I’m not sure where I should start after reading Madeleine Thien’s Do Not Say We Have Nothing but here are three things I know: 1) reading a story that challenges your own political ideology is tricky, 2) it takes a great storyteller to illustrate the complexity and intimacy — really, the humanity — of the other side, and 3) that the author was fully able to transcend point no. 1 and effectively accomplish point no. 2.

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9780295993539America is in the Heart by Carlos Bulosan
My rating:  ★★★★★

Bulosan’s writing, along with the arousal of his political consciousness was a tough reconciliation with the America he longed for versus the America that nearly killed him. There are many parallels to the movement of Filipinos with those of other oppressed populations, and what I’ve firmly believed in has only been cemented after reading this book: repression breeds resistance, and it is only through collective struggle that it can be overcome.

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alvarIn the Country: Stories by Mia Alvar
My rating: ★★★★★

The other seven stories in the book are all mesmerizing on their own right, bringing forth different voices that engage and resonate with readers. Up close, Alvar provides an intimate portrayal of economic and political shifts in action, how they affect people’s lives and alter people’s stories. It’s impossible not to be an activist after finishing this.

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51joe-ijmkl-_sx322_bo1204203200_The Invention of Nature: Alexander Von Humboldt’s New World by Andrea Wulf
My rating: ★★★★★

To understand Alexander Von Humboldt, as told brilliantly by Andrea Wulf in The Invention of Nature: Alexander Von Humboldt’s New World is to see the natural world in relation to everything — philosophy, art, music, poetry, politics and most of all, ourselves.

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9781594634482Fates and Furies by Lauren Groff
My rating: ★★★★★

Trust Green Apple, a local bookstore which has been my go-to for a decade now, to hand you the next best read just when you needed it. Right there on the corner of a long table of bargain books was Lauren Groff’s Fates and Furies at $7.95. Of course I had to get it. And what a wonderful decision it was to walk away from the bookstore, holding between my calloused brown fingers a world I was about to submerge in, the world of Lancelot “Lotto” Satterwhite and Mathilde Yoder.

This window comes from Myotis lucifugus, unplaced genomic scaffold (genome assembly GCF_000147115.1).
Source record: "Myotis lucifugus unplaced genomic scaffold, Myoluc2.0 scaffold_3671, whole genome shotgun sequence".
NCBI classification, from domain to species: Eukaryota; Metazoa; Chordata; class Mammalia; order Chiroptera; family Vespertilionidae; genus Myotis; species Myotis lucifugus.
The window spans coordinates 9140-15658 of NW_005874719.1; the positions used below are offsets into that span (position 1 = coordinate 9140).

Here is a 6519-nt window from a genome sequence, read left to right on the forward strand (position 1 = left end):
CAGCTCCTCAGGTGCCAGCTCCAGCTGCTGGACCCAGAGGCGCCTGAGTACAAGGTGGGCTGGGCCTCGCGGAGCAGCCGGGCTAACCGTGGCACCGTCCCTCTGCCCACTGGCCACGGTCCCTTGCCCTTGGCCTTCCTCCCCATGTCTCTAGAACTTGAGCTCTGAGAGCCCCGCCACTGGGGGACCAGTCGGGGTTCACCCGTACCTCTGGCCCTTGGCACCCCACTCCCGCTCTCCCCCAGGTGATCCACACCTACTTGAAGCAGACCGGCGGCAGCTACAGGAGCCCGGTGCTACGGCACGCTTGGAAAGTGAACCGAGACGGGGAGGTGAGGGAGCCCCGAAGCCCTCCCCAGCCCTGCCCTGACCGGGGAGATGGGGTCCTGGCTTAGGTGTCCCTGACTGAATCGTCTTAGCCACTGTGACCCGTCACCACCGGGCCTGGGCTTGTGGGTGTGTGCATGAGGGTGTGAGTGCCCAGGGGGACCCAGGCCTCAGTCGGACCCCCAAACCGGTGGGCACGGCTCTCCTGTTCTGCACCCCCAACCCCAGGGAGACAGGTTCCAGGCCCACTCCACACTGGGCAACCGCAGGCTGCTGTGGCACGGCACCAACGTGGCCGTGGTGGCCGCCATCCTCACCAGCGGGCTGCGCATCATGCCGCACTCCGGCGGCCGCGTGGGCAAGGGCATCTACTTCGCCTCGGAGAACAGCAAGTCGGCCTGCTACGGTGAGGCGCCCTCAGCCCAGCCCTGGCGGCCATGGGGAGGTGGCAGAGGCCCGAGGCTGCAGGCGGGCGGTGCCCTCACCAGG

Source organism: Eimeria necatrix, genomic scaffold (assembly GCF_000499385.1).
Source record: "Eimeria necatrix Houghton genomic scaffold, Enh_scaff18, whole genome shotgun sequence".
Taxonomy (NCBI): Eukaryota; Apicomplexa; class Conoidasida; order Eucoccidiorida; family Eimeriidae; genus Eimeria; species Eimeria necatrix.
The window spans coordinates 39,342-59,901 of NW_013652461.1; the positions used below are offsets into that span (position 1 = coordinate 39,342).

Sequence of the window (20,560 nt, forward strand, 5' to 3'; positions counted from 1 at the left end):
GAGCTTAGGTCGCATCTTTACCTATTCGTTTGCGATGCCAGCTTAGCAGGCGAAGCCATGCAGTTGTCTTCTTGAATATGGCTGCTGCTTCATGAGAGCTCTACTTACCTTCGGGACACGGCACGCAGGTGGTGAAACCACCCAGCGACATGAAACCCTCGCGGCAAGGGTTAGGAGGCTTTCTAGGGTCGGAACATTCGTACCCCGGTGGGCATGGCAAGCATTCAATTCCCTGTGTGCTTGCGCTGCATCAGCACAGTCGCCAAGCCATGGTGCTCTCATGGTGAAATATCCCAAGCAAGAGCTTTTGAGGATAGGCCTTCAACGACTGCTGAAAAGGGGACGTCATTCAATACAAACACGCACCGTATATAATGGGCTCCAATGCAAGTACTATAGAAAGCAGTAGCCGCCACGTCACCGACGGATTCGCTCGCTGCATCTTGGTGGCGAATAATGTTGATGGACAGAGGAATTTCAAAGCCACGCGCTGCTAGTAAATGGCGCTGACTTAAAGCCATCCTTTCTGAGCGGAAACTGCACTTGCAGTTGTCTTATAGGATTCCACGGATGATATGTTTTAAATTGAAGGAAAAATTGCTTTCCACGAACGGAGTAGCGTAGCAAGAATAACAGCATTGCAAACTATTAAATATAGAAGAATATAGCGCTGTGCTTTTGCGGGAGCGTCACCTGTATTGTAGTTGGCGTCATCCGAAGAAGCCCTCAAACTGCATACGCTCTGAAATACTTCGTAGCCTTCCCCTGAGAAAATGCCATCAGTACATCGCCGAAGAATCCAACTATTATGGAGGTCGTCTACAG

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Desaparesidos by Lualhati Bautista
My rating: ★★★★★

I saw all of these when I read Lualhati Bautista’s book Desaparesidos, a novel about a family’s struggle during Marcos’s martial law. Anna is a mother, a widow, a survivor of torture and a former member of the New People’s Army, the armed wing of the Communist Party of the Philippines that the administration was trying to crush. The book revolves around her struggle and her story, from the time that she was part of the NPA, to her abduction where she was tortured and raped, to the time when she was imprisoned, and up until she went back to her civilian life as an NGO worker.

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Shout-out to Resh of The Book Satchel for the inspiration of this post.

A Return to Sacred Land, With Rosario Castellanos

Book Reviews, Fiction

“All moons, all years, all days, all winds, take their course and pass away. Even so all blood reaches its place of quiet, as it reaches its power and its throne.”
— From the Chilam-Balam of Chumayel, an ancient Maya manuscript 

It’s the last night of my trip to Mexico City (Distrito Federal of Mexico), and I was curled up with Rosario Castellanos’s The Nine Guardians (Indiebound) in a little house on Atlixco, in the neighborhood of Condesa.

I didn’t know about Castellanos prior to my trip to the DF, but a little research on the web told me that I needed to be familiar with her work. A few days before my trip, I dropped by Green Apple Books in San Francisco and picked up The Nine Guardians along with a book by Octavio Paz. I needed a little schooling on Mexican literary greatness.

Back in the bedroom in Condesa, I felt myself loosening up a little. The last few chapters had stayed with me so intensely that I started to feel like all the spirits Nana, one of the characters in the book, was referring to were with me in the house.

Set in the state of Chiapas, the book centers around the Argüello family during the presidency of Làzaro Càrdenas. It was during the time of Càrdenas that the Mexican Revolution was “consolidated” and that agrarian reform started taking place.

Told from different viewpoints, the book tackles the onset of agrarian reform from the Mayan organizers who tilled the farms, slaves to mestizo Spanish families or ladinos like the Argüellos.

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A Tzeltal woman in Bachajón (Source)

The story opens from the viewpoint of the family’s eldest daughter, usually accompanied by Nana, her nanny of Mayan ancestry.

Does Nana know I hate her when she combs my hair? No, she doesn’t. She doesn’t know anything. She’s Indian, she doesn’t wear shoes, and has no other garment under the blue cloth of her tzec. She isn’t ashamed. She says the ground hasn’t any eyes.

The unnamed seven-year-old narrator grows up with Nana, who explains the ways of her people to the curious child, knowing the complications of their own relationship. The wounded, taking care of the master’s child. Nevertheless, Nana stays warm, is tender. A refuge from a life she herself could barely understand.

One day, the family receives unsuspecting news:

“A law has been passed by which proprietors of farms with more than five families of Indians in their service must provide facilities for teaching, by establishing a school and paying the salary of a rural master.”

Homesick for Another World, with Ottessa Moshfegh

Book Reviews, Fiction

It’s rare for me to come across a book where I don’t want to annotate it. Over the years, I’ve learned not to fold the corners, stop writing on the edges or underline/highlight passages for the simple act of preserving them. Instead, I’ve resorted to using a nifty app called Evernote to take notes.

A Means to an End